Not many people can deny the current global deforestation occurring in the name of industrial agriculture around the world: the oil palm farms that produce palm oil, used for biofuels and processed foods, in all regions of Africa, Southeast Asia, and Latin America, when in the past the plant, Elaeis guineesis, was indigenous to West Africa only.
Soybean production, too, has cleared virgin forests and lands in Brazil and Paraguay to make way for farms to grow soybean meal for cattle and poultry feed, as well as protein and oil for human consumption.
And probably the worst culprits of all, cattle farms in North and South America that satiate the human greed for hamburgers and T-bone steaks.
Did you know that some 50,000 acres of forests disappear every day from logging, both legal and illegal?
In a word, we’ve got a problem, brought on by our own avarice.
The intensity of agricultural practices these days is not only causing shortages of resources like water and land, but it’s also the agent to the irreversible pollution of our environment, one thing that can’t be undone quickly. The problem is only exacerbated by the growing global population, especially in the Third World.
To challenge the impending doom, environmental scientists have been trying to come up with new-fashioned ways of combatting the problem using technology. One of the many solutions bandied about has been in the adoption of nanotechnology-based sensors. These weirdly-sounding contraptions can assist farmers and agricultural industrialists make crucial decisions in plant-pathogen numbers, soil humidity and the level of nutrients and pesticides in water and soil. Photosynthetically active radiation (PAR) is an important indicator and variable in plant growth modelling and biomass production.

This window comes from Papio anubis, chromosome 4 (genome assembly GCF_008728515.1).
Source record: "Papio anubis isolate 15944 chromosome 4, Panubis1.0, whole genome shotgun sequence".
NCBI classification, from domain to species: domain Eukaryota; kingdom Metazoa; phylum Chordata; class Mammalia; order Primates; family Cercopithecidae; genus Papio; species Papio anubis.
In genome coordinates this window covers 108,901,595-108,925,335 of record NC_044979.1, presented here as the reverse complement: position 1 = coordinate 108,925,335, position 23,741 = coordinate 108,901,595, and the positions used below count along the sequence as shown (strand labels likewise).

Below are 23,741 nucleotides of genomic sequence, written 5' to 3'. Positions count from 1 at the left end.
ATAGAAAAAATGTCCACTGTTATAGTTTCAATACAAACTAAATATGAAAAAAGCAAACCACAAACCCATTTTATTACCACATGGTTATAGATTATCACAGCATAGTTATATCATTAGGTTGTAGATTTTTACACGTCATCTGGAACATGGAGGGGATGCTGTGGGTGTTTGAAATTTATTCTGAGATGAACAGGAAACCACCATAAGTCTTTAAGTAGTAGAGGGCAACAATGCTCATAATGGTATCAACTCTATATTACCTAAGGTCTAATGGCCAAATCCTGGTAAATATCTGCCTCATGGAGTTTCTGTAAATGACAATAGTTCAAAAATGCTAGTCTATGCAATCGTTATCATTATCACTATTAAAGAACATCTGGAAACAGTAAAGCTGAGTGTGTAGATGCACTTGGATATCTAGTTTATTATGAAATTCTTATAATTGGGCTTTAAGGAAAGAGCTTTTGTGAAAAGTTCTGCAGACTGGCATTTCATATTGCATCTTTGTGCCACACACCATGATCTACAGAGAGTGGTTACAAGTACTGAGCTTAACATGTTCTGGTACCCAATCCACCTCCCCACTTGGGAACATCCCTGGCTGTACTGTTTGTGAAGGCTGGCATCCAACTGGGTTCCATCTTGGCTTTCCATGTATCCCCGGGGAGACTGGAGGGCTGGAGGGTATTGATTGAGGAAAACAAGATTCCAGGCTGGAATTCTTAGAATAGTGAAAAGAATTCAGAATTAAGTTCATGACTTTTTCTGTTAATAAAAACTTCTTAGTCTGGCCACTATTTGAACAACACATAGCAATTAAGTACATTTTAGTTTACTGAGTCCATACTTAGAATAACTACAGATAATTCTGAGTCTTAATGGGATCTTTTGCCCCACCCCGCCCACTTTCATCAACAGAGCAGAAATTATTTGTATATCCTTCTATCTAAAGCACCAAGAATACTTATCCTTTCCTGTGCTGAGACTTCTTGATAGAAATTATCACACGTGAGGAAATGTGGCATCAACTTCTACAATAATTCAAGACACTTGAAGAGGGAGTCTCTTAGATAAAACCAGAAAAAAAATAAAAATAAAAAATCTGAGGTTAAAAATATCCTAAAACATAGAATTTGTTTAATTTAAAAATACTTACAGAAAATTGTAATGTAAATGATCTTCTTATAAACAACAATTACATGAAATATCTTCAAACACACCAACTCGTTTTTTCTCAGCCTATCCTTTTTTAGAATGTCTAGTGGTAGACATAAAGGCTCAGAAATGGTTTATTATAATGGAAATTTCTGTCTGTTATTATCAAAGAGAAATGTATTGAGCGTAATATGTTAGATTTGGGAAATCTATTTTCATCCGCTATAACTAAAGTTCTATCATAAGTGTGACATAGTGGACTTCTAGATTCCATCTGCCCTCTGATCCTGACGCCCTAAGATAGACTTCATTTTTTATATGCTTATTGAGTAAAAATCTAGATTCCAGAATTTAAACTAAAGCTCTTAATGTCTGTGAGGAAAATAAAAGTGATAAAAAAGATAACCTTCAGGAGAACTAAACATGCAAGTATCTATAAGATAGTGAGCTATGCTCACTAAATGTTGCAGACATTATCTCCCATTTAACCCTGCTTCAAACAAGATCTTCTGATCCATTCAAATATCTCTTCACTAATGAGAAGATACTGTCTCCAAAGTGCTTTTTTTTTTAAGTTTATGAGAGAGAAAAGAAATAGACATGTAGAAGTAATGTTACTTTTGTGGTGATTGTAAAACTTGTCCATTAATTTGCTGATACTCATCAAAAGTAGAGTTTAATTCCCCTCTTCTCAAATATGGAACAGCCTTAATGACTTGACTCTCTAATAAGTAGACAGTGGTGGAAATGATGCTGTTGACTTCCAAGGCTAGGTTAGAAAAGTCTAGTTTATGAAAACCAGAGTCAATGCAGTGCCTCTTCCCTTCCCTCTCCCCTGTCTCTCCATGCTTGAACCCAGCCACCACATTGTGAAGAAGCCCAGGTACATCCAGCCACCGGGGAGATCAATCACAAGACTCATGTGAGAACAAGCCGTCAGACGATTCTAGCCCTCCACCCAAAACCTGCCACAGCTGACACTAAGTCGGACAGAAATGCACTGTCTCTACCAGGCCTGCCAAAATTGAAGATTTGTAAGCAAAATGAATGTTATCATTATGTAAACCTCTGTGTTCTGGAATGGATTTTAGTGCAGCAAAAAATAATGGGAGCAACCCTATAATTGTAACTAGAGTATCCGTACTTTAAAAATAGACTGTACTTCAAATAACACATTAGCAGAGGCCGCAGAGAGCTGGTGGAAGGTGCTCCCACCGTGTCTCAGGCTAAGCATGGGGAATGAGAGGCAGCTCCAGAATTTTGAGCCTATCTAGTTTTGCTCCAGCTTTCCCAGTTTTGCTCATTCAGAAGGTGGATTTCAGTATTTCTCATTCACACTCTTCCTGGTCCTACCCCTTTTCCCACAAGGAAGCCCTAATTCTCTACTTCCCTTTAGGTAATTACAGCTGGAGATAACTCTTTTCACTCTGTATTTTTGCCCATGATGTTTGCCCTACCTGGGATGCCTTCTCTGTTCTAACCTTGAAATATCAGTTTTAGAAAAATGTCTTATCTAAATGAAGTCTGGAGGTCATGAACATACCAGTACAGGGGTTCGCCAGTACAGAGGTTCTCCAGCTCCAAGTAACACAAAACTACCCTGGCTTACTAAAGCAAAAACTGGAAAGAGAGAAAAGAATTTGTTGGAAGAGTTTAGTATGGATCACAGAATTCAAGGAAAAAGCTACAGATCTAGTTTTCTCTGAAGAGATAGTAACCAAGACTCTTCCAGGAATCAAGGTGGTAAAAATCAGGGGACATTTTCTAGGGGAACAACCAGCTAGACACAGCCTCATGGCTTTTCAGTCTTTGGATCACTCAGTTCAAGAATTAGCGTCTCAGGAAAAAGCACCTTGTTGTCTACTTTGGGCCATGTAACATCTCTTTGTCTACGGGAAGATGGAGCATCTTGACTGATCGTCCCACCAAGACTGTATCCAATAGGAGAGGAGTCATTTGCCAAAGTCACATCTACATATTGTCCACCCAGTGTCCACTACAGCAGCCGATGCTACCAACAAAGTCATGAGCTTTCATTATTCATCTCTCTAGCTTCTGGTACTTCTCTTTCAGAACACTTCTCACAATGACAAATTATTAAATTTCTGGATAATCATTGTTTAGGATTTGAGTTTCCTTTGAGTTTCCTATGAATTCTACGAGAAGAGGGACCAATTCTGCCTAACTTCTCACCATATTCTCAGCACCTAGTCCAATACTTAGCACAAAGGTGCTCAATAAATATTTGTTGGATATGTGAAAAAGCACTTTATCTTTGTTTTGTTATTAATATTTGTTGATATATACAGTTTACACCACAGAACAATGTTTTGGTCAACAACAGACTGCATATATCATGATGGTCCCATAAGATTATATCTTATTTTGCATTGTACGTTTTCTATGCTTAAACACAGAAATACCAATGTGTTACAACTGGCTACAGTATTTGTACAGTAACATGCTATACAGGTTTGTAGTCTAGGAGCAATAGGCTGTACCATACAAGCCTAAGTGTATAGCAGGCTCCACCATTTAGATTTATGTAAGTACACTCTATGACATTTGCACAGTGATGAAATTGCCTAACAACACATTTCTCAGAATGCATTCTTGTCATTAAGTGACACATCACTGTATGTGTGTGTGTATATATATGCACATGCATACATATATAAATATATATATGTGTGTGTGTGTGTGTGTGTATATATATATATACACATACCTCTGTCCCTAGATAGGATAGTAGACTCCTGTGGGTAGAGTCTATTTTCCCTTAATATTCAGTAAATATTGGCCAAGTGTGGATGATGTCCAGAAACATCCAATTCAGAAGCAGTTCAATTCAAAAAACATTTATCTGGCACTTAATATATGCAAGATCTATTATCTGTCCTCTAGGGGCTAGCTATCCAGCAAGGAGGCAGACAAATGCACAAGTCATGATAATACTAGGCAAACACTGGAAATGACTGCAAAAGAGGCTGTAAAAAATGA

The nanoscale solution to this macroscale problem may seem ironic, but it’s real. Quantum technologies could optimize food production, bringing a scenario where we don’t have to destroy more trees to make way for fields, but maximize — through the wizardry of subatomic particles — the acreage we already have, creating a greener, more bio-friendly environment, which will make, I’m sure, Greta Thunberg and the green lobbyists extremely happy.
There are plenty of companies around who manufacture sensors, but not as many whose product range includes quantum sensors, although the market is growing slowly.
One such player is Apogee Instruments. Founded in Logan, Utah by Dr. Bruce Bugbee in 1996, Apogee Instruments’ ‘mission is to help you make better measurements’. With products numbering some nearly two dozen that range from oxygen sensors to humidity probes, Bugbee’s company also manufactures full-spectrum quantum sensors and original quantum sensors.
Built by scientists, for scientists
— Apogee Instruments
Designed to measure PAR, the full-spectrum quantum sensors can be used for ‘PPFD measurements over plant canopies in outdoor environments, greenhouses, and growth chambers, and reflected or under-canopy (transmitted) PPFD measurements in the same environments. Quantum sensors are also used to measure PPFD in aquatic environments, including saltwater aquariums where corals are grown’.
Original quantum sensors, on the other hand, ‘provide accurate and cost-effective measurement of PAR from all broadband light sources used to grow plants and corals, (e.g. sunlight, metal halide, CFL)’.
A company that has gained respect throughout the industry for its novel, hard-wearing and precise environmental instruments, one thing Apogee Instruments is most proud of is the fact their products have had a ‘positive impact on the world’.
Founder, president and CEO Bugbee, a professor and researcher of crop physiology at Utah State University, gained his Ph.D. from Penn State University in the early 1980s. By his own admission ‘a scientist first and businessman second’, he started Apogee Instruments because he was often in need of instruments that had yet to be invented or were way out of the budget of his university department. This fuelled the inventor in Bugbee. Very Appleesque in his beginnings, he started inventing and building ‘research-quality instruments’ in his garage for a fraction of the price they would cost on the open market. It wasn’t long before his products started to get a name for themselves within the scientific community and orders soon followed.
From those humble beginnings, the company relocated to a state-of-the-art facility in 2007.
Although there are not too many companies manufacturing quantum sensors at the moment, as the technology finds its feet and is adopted by more businesses within the sensor market, the growth should be exponential.
And that, my friends, will be terrific news for the entire quantum technologies industry.